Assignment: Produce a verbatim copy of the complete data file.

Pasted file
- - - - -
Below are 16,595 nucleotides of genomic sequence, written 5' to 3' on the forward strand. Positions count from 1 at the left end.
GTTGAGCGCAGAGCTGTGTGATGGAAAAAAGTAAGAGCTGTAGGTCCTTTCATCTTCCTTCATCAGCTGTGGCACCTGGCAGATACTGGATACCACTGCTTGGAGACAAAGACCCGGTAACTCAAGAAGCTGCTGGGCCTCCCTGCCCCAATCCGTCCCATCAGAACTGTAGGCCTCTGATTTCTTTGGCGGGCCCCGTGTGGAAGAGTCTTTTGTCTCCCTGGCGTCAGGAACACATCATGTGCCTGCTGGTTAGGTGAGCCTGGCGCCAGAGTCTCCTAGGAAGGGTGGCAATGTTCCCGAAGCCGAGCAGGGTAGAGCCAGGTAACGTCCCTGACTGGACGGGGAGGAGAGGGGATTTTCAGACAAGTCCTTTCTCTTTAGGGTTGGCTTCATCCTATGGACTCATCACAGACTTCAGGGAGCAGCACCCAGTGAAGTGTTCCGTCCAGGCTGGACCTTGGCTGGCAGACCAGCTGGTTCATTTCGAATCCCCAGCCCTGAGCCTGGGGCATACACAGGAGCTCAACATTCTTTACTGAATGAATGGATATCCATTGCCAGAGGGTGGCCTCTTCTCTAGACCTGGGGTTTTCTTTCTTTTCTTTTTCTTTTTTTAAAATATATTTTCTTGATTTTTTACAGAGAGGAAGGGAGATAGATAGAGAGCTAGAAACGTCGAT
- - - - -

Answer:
Below are 16,595 nucleotides of genomic sequence, written 5' to 3' on the forward strand. Positions count from 1 at the left end.
GTTGAGCGCAGAGCTGTGTGATGGAAAAAAGTAAGAGCTGTAGGTCCTTTCATCTTCCTTCATCAGCTGTGGCACCTGGCAGATACTGGATACCACTGCTTGGAGACAAAGACCCGGTAACTCAAGAAGCTGCTGGGCCTCCCTGCCCCAATCCGTCCCATCAGAACTGTAGGCCTCTGATTTCTTTGGCGGGCCCCGTGTGGAAGAGTCTTTTGTCTCCCTGGCGTCAGGAACACATCATGTGCCTGCTGGTTAGGTGAGCCTGGCGCCAGAGTCTCCTAGGAAGGGTGGCAATGTTCCCGAAGCCGAGCAGGGTAGAGCCAGGTAACGTCCCTGACTGGACGGGGAGGAGAGGGGATTTTCAGACAAGTCCTTTCTCTTTAGGGTTGGCTTCATCCTATGGACTCATCACAGACTTCAGGGAGCAGCACCCAGTGAAGTGTTCCGTCCAGGCTGGACCTTGGCTGGCAGACCAGCTGGTTCATTTCGAATCCCCAGCCCTGAGCCTGGGGCATACACAGGAGCTCAACATTCTTTACTGAATGAATGGATATCCATTGCCAGAGGGTGGCCTCTTCTCTAGACCTGGGGTTTTCTTTCTTTTCTTTTTCTTTTTTTAAAATATATTTTCTTGATTTTTTACAGAGAGGAAGGGAGATAGATAGAGAGCTAGAAACGTCGAT